Dr. Hernandez Jarvis will be conducting research this year in the neurocogniton of dance. This is a new field that investigates mental mapping, knowledge representation, memory, and learning of complex body movements. The fall semester will be spent learning about this field through literature reviews and designing materials to conduct a study. Data collection, and data analysis will take place in the spring semester. I would like students with interest in the psychology of motion. I will particularly welcome students with an interest in body movement (sports or dance). Skills with video filming and editing will be particularly useful (but not necessary).
Weight Discrimination - Patricia Roehling researches the impact of
discrimination against the overweight and obese in the areas of employment
and the electoral process. She has also conducted research examining
the processes underlying biases against the overweight, and the role
of gender in weight discrimination.
Pedagogy – Patricia Roehling conducts research examining the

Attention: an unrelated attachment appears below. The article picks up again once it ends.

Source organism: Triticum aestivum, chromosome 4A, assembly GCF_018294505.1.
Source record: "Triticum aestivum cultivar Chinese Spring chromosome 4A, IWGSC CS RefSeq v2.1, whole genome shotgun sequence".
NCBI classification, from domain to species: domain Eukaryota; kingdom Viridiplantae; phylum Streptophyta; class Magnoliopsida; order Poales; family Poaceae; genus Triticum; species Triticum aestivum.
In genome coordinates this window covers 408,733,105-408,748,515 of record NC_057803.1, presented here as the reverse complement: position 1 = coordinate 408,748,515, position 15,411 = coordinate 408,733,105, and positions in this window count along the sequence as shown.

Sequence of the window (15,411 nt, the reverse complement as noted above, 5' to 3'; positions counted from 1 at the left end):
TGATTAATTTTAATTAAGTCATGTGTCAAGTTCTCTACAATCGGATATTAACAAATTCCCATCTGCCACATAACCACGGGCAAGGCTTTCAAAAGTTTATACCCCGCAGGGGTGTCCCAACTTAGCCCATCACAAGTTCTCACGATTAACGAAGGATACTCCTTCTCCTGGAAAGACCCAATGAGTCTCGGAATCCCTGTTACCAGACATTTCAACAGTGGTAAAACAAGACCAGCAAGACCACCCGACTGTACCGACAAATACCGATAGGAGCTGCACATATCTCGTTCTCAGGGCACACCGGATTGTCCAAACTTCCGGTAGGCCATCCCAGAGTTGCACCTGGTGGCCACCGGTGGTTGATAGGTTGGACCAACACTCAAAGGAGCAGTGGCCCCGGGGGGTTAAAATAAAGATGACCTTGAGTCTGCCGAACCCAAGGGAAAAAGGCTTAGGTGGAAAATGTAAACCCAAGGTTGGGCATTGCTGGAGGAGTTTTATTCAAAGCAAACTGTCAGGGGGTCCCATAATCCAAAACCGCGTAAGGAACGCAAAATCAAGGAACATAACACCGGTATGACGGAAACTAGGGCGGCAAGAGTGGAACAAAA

effectiveness of different teaching pedagogies. These topics have included
how to run effective classroom discussions and the effectiveness of using
PowerPoint in upper versus lower level courses. She is currently conducting
research on the “flipped classroom.”
Currently Professor Roehling has a full research lab. She may have an opening in her Work and Family lab. If you are interested in working with Professor Roehling, you will need to complete an application. If you are interested in learning more about research opportunities with Professor Roehling, please email her: firstname.lastname@example.org